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This question already has an answer here:

Given the decimal integers N and B. How can the number of digits in N! in base B be calculated without calculating the value of N!?

Example: If N = 5 and B = 2, then N! = 5! = 120. Representing the value in base B, we get 1111000 which has 7 digits.

But I'm trying to get the result without calculating the value of N!.

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marked as duplicate by Chris Culter, Community Apr 3 '17 at 8:40

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    $\begingroup$ Hint: $\lceil\log_bN!\rceil$. $\endgroup$ – Yves Daoust Apr 3 '17 at 6:50
  • $\begingroup$ Would you please explain? $\endgroup$ – Shajid Apr 3 '17 at 7:01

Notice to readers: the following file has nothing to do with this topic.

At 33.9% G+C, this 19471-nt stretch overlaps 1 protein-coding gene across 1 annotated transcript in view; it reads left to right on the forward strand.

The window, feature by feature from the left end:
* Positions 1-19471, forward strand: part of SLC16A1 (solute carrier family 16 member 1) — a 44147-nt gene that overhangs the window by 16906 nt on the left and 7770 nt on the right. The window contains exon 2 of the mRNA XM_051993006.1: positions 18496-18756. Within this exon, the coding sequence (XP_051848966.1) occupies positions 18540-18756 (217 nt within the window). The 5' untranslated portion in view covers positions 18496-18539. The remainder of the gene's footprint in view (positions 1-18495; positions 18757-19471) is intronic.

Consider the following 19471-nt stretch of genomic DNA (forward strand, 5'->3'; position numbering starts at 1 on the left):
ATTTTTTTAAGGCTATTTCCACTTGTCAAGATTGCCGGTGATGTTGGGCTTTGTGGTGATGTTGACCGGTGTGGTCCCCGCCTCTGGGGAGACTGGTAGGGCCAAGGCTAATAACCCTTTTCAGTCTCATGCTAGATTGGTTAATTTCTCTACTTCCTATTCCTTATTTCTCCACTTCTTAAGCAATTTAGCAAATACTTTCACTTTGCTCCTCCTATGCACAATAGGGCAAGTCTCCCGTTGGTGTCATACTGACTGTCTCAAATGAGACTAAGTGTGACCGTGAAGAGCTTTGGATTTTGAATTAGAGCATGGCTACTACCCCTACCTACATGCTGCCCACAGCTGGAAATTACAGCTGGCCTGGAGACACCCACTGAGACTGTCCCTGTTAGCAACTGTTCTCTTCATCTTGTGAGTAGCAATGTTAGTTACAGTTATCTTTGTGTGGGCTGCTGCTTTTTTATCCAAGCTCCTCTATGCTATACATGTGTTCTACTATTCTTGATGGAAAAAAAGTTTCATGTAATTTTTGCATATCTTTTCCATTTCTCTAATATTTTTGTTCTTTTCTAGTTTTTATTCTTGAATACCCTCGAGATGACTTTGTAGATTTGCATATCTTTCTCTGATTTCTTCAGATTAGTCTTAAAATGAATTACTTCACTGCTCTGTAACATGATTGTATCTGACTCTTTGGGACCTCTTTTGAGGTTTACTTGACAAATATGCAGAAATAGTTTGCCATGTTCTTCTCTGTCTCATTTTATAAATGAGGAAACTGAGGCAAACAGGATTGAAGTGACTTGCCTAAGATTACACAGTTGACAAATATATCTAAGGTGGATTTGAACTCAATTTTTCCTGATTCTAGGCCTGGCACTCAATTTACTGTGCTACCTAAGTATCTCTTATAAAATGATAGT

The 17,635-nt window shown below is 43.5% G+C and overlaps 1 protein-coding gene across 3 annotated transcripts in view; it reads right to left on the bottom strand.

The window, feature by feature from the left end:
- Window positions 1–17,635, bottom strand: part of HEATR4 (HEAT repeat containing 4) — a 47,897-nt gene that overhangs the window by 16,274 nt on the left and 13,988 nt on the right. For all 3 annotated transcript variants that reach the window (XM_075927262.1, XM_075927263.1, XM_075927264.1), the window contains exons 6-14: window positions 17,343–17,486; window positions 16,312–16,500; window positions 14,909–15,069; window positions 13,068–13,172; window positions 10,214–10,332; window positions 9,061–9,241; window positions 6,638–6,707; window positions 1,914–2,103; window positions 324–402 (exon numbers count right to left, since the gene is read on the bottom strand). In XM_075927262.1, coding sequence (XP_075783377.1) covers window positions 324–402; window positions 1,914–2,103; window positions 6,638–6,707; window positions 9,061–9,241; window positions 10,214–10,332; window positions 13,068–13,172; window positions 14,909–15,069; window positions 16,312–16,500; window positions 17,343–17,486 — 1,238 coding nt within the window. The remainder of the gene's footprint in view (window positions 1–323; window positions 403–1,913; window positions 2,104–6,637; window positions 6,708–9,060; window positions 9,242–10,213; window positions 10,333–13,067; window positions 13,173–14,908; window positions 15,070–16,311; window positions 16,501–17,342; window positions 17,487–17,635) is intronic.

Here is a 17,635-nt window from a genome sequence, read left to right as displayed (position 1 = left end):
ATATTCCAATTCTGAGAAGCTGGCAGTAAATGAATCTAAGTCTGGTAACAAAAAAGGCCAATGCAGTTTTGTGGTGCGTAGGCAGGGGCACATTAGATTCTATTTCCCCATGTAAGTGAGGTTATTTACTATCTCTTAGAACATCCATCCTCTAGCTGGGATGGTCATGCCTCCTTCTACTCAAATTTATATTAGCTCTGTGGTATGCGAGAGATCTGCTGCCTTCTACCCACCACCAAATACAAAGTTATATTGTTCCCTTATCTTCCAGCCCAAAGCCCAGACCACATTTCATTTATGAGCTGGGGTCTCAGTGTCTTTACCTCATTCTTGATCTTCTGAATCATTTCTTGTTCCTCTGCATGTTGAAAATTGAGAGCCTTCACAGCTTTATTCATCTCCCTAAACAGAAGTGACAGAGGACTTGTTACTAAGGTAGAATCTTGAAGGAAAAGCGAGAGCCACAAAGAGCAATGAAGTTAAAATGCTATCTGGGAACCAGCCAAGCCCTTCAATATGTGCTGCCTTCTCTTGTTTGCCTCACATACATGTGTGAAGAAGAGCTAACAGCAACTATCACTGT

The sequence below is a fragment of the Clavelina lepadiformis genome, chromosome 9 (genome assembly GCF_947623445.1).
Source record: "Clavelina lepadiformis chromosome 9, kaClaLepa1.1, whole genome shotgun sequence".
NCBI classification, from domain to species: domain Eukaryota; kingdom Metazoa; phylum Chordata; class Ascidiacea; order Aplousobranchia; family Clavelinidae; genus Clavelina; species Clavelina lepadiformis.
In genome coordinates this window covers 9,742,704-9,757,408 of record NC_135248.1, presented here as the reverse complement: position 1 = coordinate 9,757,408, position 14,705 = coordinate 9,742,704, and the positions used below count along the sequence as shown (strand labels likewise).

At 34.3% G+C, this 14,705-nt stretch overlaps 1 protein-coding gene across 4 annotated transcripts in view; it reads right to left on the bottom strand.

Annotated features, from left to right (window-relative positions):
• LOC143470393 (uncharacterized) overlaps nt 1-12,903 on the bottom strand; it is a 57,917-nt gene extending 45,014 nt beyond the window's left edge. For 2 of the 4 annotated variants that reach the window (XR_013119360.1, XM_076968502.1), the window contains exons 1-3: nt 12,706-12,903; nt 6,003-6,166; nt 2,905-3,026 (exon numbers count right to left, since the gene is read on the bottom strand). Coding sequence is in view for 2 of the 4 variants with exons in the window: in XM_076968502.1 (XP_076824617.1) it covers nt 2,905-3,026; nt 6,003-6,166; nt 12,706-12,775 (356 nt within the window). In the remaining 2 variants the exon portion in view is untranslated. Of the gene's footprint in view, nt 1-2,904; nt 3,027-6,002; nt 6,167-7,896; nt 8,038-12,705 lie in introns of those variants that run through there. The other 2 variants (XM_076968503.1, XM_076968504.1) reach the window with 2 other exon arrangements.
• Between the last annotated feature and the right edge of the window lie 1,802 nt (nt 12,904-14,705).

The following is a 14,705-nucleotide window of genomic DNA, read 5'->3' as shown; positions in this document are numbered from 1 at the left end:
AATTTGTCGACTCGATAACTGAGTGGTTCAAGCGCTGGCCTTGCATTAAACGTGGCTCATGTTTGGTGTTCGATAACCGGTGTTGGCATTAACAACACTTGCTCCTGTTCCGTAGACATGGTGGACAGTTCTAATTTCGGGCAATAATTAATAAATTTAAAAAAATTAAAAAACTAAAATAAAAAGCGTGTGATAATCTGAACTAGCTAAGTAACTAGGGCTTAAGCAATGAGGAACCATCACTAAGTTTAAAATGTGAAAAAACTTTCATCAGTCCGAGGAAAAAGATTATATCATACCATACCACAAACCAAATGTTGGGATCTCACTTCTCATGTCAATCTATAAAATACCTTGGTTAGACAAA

• $\begingroup$ A base-$b$ number of $d$ digits lies between $b^{d-1}$ and $b^d-1$. $\endgroup$ – Yves Daoust Apr 3 '17 at 7:09
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The number of digits is $\lfloor\log_b N!\rfloor+1$. This can be rewritten as $$\Big\lfloor\sum_{r=1}^N\log_br\Big\rfloor+1.$$ That sum should be possible to calculate on computer even for relatively large $N$. However, you can also approximate it using Stirling's formula:$$\ln N!\approx(N+1/2)\ln N-N+\ln\sqrt{2\pi}.$$ To convert this to what you want, use the fact that $\log_bx=\frac{\ln x}{\ln b}$.

This approximation is pretty good. For $\log_25!$ it gives $6.883$, whereas the actual value is $6.907$.

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